Sea Shepherd campaigns can be risky and I do insist that all crewmembers be aware of the risks that will be undertaken. When critics say we put our crew at risk, they are right, but our position is that risking our lives to defend endangered species or threatened habitat is an acceptable risk and far more noble than risking lives to defend oil wells, real estate, corporate interest and religion.
Is Sea Shepherd a U.S. based organization?
No, in fact Sea Shepherd is not actually an organization but rather a collective of numerous national entities, all registered independently within their own nations. Sea Shepherd is more of a movement with representation throughout Austral-Asia, North and South America, Europe and Africa.
Sea Shepherd Global based in Amsterdam is the coordinating center for all Sea Shepherd entities except for Sea Shepherd USA, which is prohibited by the U.S. Federal Court from direct association with other Sea Shepherd entities that oppose illegal Japanese whaling in the Southern Ocean. The ships are registered in the Netherlands, the USA, Barbados and Australia.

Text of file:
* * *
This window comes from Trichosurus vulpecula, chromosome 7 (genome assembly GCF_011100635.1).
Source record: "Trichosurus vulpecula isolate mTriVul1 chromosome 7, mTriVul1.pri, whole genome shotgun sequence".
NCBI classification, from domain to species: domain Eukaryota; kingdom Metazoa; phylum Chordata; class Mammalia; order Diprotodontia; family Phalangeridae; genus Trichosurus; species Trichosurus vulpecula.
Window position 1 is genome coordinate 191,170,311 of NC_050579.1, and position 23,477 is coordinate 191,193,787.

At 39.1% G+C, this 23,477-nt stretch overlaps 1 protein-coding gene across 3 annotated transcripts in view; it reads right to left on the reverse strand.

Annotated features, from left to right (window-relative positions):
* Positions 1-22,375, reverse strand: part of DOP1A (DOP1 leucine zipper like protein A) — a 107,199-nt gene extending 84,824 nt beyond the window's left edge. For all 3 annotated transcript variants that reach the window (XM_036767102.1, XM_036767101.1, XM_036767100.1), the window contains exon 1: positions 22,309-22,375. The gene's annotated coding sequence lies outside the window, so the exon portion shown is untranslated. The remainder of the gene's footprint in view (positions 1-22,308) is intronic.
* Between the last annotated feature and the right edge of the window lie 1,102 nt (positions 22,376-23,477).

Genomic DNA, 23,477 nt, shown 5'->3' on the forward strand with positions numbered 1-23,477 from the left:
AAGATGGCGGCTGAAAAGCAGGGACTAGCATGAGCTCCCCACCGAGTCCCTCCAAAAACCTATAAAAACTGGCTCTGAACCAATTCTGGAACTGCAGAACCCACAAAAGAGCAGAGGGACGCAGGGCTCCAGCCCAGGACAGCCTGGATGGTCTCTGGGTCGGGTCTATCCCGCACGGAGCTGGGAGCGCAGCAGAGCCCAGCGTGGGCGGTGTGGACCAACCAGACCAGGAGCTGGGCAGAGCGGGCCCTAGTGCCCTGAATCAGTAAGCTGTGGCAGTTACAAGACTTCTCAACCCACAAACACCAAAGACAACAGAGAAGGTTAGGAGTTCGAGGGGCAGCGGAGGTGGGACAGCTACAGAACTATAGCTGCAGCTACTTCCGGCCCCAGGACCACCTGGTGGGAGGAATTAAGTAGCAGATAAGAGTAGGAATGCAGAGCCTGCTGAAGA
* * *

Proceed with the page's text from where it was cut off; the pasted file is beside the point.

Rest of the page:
Why is Sea Shepherd so small compared to other organizations?
After 40 years, we could have been a much larger organization like Greenpeace or Oceana. However, from the beginning we decided we would not be a fund raising bureaucracy. We do not spend large sums of donor money on fund-raising and promotion. We don’t hire people to stand on the streets to sign up members. We don’t spend money advertising. We keep the administration to a minimum and the ships are 90 percent volunteers.
Support comes from word of mouth, visits to the ships and from people watching Whale Wars or seeing our documentaries. We want people to know that when they donate to Sea Shepherd the money goes to ships and campaigns. Sea Shepherd believes that the passion of our volunteers accomplishes more than having an organization with a large bank account.